Los Angeles County reported 8,891 new cases of COVID-19 and seven additional deaths associated with the virus Sunday, in numbers that likely reflect reporting delays over the holiday and the weekend.
Also Sunday, the number of county residents hospitalized with the coronavirus increased to 904, up from 849 the previous day, according to the latest state figures. Of those patients, 188 were in intensive care, up one from Saturday. The number of hospitalized COVID patients has been rising in recent weeks, after falling as low as 551 in November.
The latest figures come amid a surge in reported cases that has the county's top health official warning that infections could reach near-record levels by the end of the year.
Fueled by the highly transmissible Omicron variant, the average daily rate of people testing positive for the virus rose to 15% as of Friday, more than triple the county's rate from a week ago, according to the Los Angeles County Department of Public Health.
Public Health Director Barbara Ferrer warned Wednesday that if infections continue such a dramatic rise, the daily case number could top 20,000 by the end of the year, reaching the highest level of the pandemic.
Ferrer said the county is not immediately considering a return to lockdown or other severe restrictions on public activity, but it will depend on the actions residents take to slow spread of the virus.
"I've always been transparent and honest that with a variant such as Omicron and potentially other variants that could happen in the future, every single option has to be on the table," she said. "Every single tool we have has to be available for us to protect people's lives and livelihood and... avoid overwhelming the hospital system."
"... I think if we can all do this, all of us, every single person, commit to celebrating with as much safety as possible, which may mean you're changing up some of your plans, we're going to be OK," she said.
Ferrer has credited COVID vaccines for preventing infected people from becoming seriously ill and creating a burden on health care workers similar to last winter's surge, which saw thousands of COVID patients in county hospitals. But deaths and hospitalizations are considered trailing indicators, so those numbers could still be in for a substantial spike in the coming weeks.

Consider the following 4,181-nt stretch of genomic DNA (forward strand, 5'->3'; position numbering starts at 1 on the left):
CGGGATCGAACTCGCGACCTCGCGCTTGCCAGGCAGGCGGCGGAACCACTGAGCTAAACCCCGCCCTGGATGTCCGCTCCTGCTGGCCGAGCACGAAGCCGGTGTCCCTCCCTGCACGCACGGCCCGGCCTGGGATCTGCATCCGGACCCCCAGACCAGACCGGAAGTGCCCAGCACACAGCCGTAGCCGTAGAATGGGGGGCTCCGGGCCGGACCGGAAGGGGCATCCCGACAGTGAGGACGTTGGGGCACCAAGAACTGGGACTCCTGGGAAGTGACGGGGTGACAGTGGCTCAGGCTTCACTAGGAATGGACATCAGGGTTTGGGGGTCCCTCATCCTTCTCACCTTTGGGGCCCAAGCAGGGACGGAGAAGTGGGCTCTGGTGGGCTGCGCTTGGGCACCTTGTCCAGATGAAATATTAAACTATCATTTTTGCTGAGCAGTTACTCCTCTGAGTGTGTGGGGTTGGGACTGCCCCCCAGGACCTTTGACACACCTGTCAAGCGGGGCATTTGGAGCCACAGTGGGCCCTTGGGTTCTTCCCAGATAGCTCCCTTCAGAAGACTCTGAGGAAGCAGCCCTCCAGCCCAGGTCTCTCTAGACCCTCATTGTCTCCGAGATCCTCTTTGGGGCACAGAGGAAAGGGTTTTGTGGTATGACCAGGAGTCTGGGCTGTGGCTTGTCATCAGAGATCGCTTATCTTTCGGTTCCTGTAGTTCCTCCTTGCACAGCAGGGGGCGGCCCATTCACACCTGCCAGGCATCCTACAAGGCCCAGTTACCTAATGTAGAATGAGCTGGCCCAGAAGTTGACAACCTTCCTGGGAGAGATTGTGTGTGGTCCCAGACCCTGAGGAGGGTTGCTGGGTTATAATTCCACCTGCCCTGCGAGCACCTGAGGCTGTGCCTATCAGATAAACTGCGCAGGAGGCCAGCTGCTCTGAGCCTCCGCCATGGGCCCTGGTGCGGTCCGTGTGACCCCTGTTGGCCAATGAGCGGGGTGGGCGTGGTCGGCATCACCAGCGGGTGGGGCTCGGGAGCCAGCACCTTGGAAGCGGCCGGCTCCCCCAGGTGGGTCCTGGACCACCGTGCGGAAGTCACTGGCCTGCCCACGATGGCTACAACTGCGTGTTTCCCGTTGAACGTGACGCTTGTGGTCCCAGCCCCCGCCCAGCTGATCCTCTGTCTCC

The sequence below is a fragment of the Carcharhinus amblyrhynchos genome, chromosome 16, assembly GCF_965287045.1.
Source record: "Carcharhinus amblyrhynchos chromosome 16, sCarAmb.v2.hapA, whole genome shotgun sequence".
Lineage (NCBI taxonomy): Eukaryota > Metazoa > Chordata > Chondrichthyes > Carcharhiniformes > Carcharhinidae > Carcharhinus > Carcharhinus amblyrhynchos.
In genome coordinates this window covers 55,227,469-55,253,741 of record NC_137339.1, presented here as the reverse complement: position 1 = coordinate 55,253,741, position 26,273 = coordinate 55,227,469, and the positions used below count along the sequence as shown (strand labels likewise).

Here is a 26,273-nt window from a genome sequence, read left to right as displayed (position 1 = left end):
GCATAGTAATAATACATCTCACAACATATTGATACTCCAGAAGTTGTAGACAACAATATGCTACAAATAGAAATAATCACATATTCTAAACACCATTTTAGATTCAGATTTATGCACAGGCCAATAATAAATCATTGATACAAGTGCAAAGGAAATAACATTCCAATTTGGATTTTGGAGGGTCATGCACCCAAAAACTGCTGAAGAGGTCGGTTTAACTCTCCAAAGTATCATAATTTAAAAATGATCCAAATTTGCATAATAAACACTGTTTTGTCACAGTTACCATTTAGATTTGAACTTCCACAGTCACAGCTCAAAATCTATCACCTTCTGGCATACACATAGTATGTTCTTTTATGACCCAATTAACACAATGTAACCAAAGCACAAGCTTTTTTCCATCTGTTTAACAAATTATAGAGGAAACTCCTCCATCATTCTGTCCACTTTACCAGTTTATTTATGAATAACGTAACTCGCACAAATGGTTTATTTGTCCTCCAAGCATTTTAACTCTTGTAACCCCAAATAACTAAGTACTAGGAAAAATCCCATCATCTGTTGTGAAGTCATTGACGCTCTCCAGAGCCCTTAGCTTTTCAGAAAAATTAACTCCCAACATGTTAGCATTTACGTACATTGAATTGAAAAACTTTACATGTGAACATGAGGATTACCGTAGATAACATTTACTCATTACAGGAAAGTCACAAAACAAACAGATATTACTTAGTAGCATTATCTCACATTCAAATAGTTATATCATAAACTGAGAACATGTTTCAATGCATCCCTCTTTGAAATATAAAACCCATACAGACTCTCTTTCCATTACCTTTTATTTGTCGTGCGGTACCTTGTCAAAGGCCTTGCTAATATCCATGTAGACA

Ferrer said the vast majority of people being hospitalized due to the virus are unvaccinated, insisting that hospitalization numbers for vaccinated residents have remained low and flat since the shots became available. According to county figures, the hospitalization rate for unvaccinated people was 25 per 100,000 residents as of Wednesday, compared to just 1 per 100,000 for the vaccinated.
Meanwhile, the health department said Friday that it was expanding access to free COVID testing amid greater demand around the holidays.
"Demand for COVID-19 testing is steadily increasing as county residents rush to get tested before gathering with loved ones and as a direct result of LA County's surge in new cases," officials said.
Effective Friday, the changes include:
- Extended hours of operation at sites across Los Angeles County;
- Additional week and weekend dates;
- Additional mobile testing units in hard-hit areas;
- Re-launch of Holiday Home Test Collection Program with new guidelines to reach more people and make it easier to get tested. The link is at https://covid19.lacounty.gov/hometest.
Any county resident who is symptomatic or believes they were exposed to COVID-19 can order a home testing kit, which require swab collection to be
mailed back for PCR test result.
The county has logged 1,616,033 cases of COVID-19 and 27,546 fatalities associated with the virus since the pandemic began. Officials say about 90% of the deaths occurred in people who had underlying health conditions. The most common conditions are hypertension, diabetes and heart disease.